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Greenstein: Family reunions are ‘spiritual reminders’

By: Jason Terrell | June 24, 2024

By Rabbi Micah Greenstein | Special to The Daily Memphian

When I sat down to write this month’s column, the T-shirt of a grandmother standing outside the National Civil Rights Museum at a summer family reunion came to mind.

It said: “REMEMBER, as far as everyone knows, we are a nice, normal family!” 

In a few weeks, I will join my wife’s relatives for my mother-in-law’s Mendelson Family Reunion at a nondescript hotel in Florida.

Being a spouse at these family reunions for decades has given me the advantage of “observer status” as my children continue to meet distant cousins they never knew. 

Family reunions are a unique American tradition. Many, if not most, of us have experienced them, but perhaps we don’t realize the roots.

These gatherings date back to when Black Americans were freed from slavery. Following Emancipation and the ratification of the 13th Amendment, people formerly enslaved sought out family members from whom they were separated while enslaved.

They were looking for children, spouses, parents and siblings through newspaper ads, letters, word-of-mouth and, ultimately, reunions.

These events therefore became an opportunity for reconnection and a symbol for family resilience. As one elder attending a reunion put it, “These aren’t gatherings; they are bridges that connect the generations.”

Hopefully, that wisdom will carry me through the buffet line, as well as game and skit night, with distant relatives at my wife’s family reunion.

Regardless of one’s ethnicity, color or creed, at every family reunion there is an empty chair where a grandfather or grandmother once sat.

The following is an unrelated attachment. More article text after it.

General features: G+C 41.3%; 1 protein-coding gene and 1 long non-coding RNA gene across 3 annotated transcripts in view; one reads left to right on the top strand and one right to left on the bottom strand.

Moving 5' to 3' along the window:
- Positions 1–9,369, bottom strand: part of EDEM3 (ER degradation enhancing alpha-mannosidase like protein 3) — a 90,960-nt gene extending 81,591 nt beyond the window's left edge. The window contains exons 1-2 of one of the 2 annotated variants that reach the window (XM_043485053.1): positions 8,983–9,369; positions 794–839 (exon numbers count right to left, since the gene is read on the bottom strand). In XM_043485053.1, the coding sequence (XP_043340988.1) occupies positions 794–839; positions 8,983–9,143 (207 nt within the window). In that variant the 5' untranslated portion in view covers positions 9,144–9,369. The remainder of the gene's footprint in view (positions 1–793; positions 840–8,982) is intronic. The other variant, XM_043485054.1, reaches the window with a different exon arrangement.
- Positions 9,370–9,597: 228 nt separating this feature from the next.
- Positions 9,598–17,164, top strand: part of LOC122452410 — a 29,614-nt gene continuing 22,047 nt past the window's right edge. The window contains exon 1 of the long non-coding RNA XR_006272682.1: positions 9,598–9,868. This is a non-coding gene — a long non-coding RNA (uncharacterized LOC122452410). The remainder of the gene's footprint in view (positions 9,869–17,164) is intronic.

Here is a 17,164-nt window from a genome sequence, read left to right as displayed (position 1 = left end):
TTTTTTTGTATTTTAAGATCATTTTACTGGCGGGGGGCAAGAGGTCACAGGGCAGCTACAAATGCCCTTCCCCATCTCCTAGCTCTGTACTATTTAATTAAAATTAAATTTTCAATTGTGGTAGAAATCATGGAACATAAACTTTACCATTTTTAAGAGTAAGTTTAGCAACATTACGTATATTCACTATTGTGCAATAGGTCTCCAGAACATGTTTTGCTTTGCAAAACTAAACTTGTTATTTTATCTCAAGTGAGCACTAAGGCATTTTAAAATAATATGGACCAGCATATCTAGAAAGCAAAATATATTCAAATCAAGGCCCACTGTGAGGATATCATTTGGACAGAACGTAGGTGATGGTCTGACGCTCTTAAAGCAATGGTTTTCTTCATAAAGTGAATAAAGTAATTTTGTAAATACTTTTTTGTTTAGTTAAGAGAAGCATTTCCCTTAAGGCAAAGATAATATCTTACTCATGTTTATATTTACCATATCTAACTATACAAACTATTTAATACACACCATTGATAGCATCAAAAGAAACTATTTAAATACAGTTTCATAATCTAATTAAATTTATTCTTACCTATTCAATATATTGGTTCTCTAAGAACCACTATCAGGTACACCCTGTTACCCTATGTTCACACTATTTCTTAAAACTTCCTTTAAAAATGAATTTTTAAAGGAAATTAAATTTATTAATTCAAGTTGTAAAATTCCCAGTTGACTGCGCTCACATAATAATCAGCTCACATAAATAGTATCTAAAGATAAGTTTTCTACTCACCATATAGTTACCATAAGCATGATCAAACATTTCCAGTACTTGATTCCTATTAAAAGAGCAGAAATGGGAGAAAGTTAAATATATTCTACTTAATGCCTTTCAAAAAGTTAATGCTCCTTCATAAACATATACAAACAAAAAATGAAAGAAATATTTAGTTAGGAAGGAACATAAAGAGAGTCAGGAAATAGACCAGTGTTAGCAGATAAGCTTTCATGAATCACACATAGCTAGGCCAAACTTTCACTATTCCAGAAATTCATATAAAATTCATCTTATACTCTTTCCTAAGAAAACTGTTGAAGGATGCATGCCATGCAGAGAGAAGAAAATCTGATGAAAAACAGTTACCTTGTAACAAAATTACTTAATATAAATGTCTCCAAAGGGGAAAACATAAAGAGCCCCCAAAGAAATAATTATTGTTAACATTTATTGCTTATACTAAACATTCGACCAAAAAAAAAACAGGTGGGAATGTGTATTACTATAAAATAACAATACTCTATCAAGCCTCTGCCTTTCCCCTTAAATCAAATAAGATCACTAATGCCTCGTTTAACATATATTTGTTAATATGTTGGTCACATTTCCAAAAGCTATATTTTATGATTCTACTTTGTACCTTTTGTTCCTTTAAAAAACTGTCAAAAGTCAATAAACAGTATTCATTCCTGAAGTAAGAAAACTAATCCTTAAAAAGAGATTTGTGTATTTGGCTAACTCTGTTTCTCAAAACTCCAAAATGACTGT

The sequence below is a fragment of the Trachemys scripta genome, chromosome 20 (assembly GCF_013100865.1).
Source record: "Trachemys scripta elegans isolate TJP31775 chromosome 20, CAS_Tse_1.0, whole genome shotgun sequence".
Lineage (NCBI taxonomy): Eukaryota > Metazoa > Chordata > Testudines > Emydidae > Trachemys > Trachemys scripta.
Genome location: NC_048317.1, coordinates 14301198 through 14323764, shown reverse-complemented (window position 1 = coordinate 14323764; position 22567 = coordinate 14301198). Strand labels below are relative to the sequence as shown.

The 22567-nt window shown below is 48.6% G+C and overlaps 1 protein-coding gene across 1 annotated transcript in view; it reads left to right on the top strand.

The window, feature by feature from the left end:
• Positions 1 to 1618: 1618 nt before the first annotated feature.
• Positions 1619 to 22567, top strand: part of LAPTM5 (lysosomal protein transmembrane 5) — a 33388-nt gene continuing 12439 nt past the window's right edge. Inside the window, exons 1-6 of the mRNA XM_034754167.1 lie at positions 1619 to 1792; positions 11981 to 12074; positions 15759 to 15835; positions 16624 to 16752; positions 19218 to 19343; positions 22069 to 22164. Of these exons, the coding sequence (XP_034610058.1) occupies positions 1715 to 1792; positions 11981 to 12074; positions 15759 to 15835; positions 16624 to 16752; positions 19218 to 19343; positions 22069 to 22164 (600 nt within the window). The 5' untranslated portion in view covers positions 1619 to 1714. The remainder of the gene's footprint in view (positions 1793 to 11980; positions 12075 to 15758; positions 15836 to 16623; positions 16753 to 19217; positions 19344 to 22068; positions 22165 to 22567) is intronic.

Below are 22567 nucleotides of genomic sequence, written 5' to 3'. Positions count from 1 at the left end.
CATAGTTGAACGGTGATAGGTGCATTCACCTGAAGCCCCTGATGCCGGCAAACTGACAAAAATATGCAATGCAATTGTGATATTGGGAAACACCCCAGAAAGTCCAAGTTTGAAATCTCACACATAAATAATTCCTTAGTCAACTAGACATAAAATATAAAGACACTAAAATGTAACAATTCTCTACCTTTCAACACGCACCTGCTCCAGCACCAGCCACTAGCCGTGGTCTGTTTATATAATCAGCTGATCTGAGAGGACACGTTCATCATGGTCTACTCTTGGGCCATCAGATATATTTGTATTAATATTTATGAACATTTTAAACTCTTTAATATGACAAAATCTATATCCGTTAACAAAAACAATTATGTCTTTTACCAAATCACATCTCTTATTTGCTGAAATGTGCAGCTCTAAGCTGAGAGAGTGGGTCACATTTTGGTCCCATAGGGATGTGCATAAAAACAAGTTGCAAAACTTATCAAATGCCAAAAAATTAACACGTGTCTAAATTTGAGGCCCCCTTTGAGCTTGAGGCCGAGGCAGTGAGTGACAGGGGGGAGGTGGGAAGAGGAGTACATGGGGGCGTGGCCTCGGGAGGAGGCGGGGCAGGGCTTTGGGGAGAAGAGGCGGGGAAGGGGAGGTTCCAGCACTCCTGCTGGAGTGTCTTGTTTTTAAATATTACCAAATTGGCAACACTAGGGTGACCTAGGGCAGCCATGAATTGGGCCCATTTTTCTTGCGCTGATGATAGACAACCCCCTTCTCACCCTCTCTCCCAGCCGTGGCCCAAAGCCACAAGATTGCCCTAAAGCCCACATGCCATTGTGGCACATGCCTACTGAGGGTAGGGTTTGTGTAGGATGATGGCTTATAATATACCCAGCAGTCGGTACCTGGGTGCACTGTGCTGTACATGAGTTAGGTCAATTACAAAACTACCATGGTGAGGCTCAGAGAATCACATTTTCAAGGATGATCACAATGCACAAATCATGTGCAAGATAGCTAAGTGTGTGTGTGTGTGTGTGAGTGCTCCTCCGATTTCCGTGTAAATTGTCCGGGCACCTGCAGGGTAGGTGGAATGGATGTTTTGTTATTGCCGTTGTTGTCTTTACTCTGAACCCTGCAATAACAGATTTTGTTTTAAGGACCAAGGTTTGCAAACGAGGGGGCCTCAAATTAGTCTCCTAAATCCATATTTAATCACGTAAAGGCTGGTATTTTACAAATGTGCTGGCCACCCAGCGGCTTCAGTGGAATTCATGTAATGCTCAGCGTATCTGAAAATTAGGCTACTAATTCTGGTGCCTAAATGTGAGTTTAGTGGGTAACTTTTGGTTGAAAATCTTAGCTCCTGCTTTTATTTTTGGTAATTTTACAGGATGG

The chair may be vacant, but reunions are rightful occasions to remember the people who shaped us are still seated among us because they merit a place in our hearts forever.

The proof and most poignant legacy is the new babies at every reunion bearing the names of ancestors who were earlier links in the family chain.

I view summer family reunions as spiritual reminders for what sets people apart from other species. As cute as dogs are, you don’t see animals in the wild reuniting across generations. Only human beings do that.

We are the first beings in recorded history where four generations have gathered in the same place at the same time simply for the purpose of being together. If that isn’t a living miracle, then I don’t know what is.

Reunions, of course, transcend blood relatives. Witness college reunions where the genuine love of lifelong friendships never fades.

Ruth Brin, the literary pioneer famous for her authentic Jewish poetry, expresses eloquently the blessing of family, regardless of how crazy or atypical one’s own family may be:

“A good family is a special and wonderful thing — people who trust each other and who care for one another. A good family is more than a group of relatives, A good family is one where every member is cherished for his or her uniqueness, A good family is where a listening ear can always be found, Where hearts and minds are open to one another in love. Whether working in the home or outside of it, in a good family, everyone works together, allowing each other the space to grow and learn, each in his or her own way. A good family is a blessing from God, A blessing to be treasured and enjoyed.”

Throughout these summer months in Memphis, look past the T-shirts and consider what’s really going on at the family reunions taking place all over town. It’s nothing short of a miracle.

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